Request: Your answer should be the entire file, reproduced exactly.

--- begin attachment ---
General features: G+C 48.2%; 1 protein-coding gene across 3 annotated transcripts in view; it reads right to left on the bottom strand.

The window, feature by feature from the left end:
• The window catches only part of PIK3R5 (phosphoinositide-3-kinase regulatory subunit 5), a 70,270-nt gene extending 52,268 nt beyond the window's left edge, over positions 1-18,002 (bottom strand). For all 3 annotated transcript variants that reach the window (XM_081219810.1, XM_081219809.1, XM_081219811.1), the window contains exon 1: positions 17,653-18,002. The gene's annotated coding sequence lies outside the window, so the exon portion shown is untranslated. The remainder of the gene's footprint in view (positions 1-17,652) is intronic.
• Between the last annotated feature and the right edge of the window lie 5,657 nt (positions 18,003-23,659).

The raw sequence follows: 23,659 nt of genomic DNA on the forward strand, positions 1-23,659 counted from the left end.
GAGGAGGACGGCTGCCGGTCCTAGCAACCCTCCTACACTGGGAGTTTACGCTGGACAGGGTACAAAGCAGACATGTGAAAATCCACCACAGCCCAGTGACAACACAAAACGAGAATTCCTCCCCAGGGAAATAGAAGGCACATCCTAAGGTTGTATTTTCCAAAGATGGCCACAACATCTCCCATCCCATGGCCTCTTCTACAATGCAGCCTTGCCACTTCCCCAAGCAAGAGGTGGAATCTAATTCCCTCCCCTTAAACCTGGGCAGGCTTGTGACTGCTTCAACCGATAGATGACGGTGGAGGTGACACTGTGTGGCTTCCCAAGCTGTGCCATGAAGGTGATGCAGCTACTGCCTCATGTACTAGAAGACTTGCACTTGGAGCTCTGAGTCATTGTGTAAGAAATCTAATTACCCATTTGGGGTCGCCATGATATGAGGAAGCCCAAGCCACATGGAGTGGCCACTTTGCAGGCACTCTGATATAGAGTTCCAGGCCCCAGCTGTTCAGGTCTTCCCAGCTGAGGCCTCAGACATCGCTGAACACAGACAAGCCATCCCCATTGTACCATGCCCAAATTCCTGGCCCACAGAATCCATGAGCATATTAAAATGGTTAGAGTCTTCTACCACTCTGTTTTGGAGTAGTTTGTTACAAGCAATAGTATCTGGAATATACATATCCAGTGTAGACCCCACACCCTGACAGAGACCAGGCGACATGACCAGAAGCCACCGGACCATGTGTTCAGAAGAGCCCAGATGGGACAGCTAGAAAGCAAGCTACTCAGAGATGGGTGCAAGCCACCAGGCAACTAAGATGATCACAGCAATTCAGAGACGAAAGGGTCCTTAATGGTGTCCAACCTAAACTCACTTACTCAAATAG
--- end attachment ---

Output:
General features: G+C 48.2%; 1 protein-coding gene across 3 annotated transcripts in view; it reads right to left on the bottom strand.

The window, feature by feature from the left end:
• The window catches only part of PIK3R5 (phosphoinositide-3-kinase regulatory subunit 5), a 70,270-nt gene extending 52,268 nt beyond the window's left edge, over positions 1-18,002 (bottom strand). For all 3 annotated transcript variants that reach the window (XM_081219810.1, XM_081219809.1, XM_081219811.1), the window contains exon 1: positions 17,653-18,002. The gene's annotated coding sequence lies outside the window, so the exon portion shown is untranslated. The remainder of the gene's footprint in view (positions 1-17,652) is intronic.
• Between the last annotated feature and the right edge of the window lie 5,657 nt (positions 18,003-23,659).

The raw sequence follows: 23,659 nt of genomic DNA on the forward strand, positions 1-23,659 counted from the left end.
GAGGAGGACGGCTGCCGGTCCTAGCAACCCTCCTACACTGGGAGTTTACGCTGGACAGGGTACAAAGCAGACATGTGAAAATCCACCACAGCCCAGTGACAACACAAAACGAGAATTCCTCCCCAGGGAAATAGAAGGCACATCCTAAGGTTGTATTTTCCAAAGATGGCCACAACATCTCCCATCCCATGGCCTCTTCTACAATGCAGCCTTGCCACTTCCCCAAGCAAGAGGTGGAATCTAATTCCCTCCCCTTAAACCTGGGCAGGCTTGTGACTGCTTCAACCGATAGATGACGGTGGAGGTGACACTGTGTGGCTTCCCAAGCTGTGCCATGAAGGTGATGCAGCTACTGCCTCATGTACTAGAAGACTTGCACTTGGAGCTCTGAGTCATTGTGTAAGAAATCTAATTACCCATTTGGGGTCGCCATGATATGAGGAAGCCCAAGCCACATGGAGTGGCCACTTTGCAGGCACTCTGATATAGAGTTCCAGGCCCCAGCTGTTCAGGTCTTCCCAGCTGAGGCCTCAGACATCGCTGAACACAGACAAGCCATCCCCATTGTACCATGCCCAAATTCCTGGCCCACAGAATCCATGAGCATATTAAAATGGTTAGAGTCTTCTACCACTCTGTTTTGGAGTAGTTTGTTACAAGCAATAGTATCTGGAATATACATATCCAGTGTAGACCCCACACCCTGACAGAGACCAGGCGACATGACCAGAAGCCACCGGACCATGTGTTCAGAAGAGCCCAGATGGGACAGCTAGAAAGCAAGCTACTCAGAGATGGGTGCAAGCCACCAGGCAACTAAGATGATCACAGCAATTCAGAGACGAAAGGGTCCTTAATGGTGTCCAACCTAAACTCACTTACTCAAATAG